The best books about fashion in Paris

The Books I Picked & Why

D.V.

By Diana Vreeland

D.V.

Why this book?

Vreeland begins by telling readers: “The first thing to do is to arrange to be born in Paris. After that, everything follows quite naturally.” And that declaration sets the tone for this delightful, witty monologue, as told to Paris Review editor George Plimpton and originally published in 1984. D.V. makes you laugh out loud, and long for Paris, beauty, and really, really good lingerie.


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In My Fashion

By Bettina Ballard

In My Fashion

Why this book?

Ballard was the Paris editor for American Vogue between the wars, before returning to New York to help run the glossy. In 1960, she published her memoir, In My Fashion, a wonderful snapshot not only of the fashion industry during the European Modernist era, but also of life as a young single American woman in Paris at its most Paris-y. You don’t have to be a fashion lover to love this book.


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The Beautiful Fall: Fashion, Genius, and Glorious Excess in 1970s Paris

By Alicia Drake

The Beautiful Fall: Fashion, Genius, and Glorious Excess in 1970s Paris

Why this book?

British fashion journalist Drake tackles two of fashion’s giants—Yves Saint Laurent and Karl Lagerfeld—and shows how their lives and careers ran parallel, intersected, intermingled, then split decisively, giving birth to a fervent competition between the two men that upped creativity throughout Paris culture. It’s dishy, decadent, and divine.


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Fashion Climbing: A Memoir

By Bill Cunningham

Fashion Climbing: A Memoir

Why this book?

Photographer Bill Cunningham, who died in 2016 at the age of 87, is best known as the New York Times’ street fashion and party photographer. But he got his start in fashion, at the age of 19, as a milliner in New York. His career was briefly interrupted when he was drafted in the Army in the early 1950s and stationed in France—or so he thought. Cunningham started making hats for the officers’ wives, which allowed him to travel to Paris for materials. His tales of Paris are glorious—oh, how he was charmed by the city, and the French—and the diva moments he observes at fashion shows he attended are simply délicieux. The book proves that Cunningham was as gifted a writer as he was photographer.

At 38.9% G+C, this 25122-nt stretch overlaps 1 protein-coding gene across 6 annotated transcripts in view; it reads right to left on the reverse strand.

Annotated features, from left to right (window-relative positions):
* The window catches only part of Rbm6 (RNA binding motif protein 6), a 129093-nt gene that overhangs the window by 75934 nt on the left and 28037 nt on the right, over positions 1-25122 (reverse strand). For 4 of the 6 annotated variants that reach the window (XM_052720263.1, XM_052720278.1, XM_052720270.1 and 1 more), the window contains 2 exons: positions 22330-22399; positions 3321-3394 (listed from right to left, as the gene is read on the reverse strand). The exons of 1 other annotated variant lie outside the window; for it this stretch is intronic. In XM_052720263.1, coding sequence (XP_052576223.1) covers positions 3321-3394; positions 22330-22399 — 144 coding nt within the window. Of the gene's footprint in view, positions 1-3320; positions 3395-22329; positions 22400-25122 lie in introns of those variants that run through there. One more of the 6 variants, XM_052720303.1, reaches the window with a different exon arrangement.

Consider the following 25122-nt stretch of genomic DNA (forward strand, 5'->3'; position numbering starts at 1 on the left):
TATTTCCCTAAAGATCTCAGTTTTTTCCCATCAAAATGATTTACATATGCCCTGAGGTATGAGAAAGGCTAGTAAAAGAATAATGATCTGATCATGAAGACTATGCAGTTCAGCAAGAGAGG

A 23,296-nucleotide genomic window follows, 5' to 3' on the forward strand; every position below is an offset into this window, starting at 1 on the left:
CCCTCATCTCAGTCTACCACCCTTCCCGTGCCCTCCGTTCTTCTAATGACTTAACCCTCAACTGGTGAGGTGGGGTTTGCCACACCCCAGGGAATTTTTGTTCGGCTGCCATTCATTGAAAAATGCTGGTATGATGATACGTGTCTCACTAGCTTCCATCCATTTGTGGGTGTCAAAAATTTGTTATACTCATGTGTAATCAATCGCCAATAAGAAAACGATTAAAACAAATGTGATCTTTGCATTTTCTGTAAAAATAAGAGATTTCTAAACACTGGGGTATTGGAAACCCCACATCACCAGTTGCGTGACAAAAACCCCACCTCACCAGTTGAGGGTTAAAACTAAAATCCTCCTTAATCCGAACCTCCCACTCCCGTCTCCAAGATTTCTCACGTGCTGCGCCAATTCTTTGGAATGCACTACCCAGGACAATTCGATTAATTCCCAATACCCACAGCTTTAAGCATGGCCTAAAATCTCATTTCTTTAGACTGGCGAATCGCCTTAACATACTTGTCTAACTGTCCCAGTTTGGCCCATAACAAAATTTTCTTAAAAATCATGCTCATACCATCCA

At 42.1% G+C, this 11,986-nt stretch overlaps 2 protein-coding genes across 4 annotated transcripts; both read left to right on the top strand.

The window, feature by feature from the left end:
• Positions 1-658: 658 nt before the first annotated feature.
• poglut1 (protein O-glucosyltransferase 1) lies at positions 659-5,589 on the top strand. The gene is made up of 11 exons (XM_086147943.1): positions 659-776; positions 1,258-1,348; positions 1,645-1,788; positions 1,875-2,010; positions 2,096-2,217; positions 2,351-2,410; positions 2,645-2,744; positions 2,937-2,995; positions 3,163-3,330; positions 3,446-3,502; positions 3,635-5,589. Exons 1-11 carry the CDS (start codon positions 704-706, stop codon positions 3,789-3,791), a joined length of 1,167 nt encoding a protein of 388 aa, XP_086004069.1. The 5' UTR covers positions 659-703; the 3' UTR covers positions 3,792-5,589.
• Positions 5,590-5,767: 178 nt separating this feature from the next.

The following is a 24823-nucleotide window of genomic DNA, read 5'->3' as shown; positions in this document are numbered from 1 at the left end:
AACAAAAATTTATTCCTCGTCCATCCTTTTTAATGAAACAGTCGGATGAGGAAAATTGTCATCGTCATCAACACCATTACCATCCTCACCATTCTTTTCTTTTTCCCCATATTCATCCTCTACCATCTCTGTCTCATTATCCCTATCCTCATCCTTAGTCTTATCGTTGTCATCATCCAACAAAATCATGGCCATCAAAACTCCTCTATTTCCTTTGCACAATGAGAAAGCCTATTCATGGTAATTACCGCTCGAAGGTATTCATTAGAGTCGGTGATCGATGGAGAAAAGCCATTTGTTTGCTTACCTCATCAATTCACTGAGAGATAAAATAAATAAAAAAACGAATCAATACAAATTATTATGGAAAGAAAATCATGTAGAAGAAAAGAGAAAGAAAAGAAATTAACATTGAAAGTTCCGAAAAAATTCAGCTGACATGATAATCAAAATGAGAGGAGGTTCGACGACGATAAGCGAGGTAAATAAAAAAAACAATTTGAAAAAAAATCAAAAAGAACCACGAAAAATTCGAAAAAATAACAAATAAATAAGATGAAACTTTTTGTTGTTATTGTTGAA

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Paris in the Fifties

By Stanley Karnow

Paris in the Fifties

Why this book?

While not strictly a book on fashion in Paris, it is a wonderful exploration of all things French after World War II, and one of those things was the Christian Dior couture house. Karnow arrived in Paris in 1947 to study, and soon landed a gig writing for Time magazine. One of his assignments was a cover story on Christian Dior, whose company, in less than a decade, had become so successful it was known as the General Motors of Fashion. In the Dior chapter, Karnow beautifully evokes the mechanisms and machinations of a French couture house, and shows how fashion and Paris were deeply intertwined at the time. The rest of the book is a rollicking good read, too.


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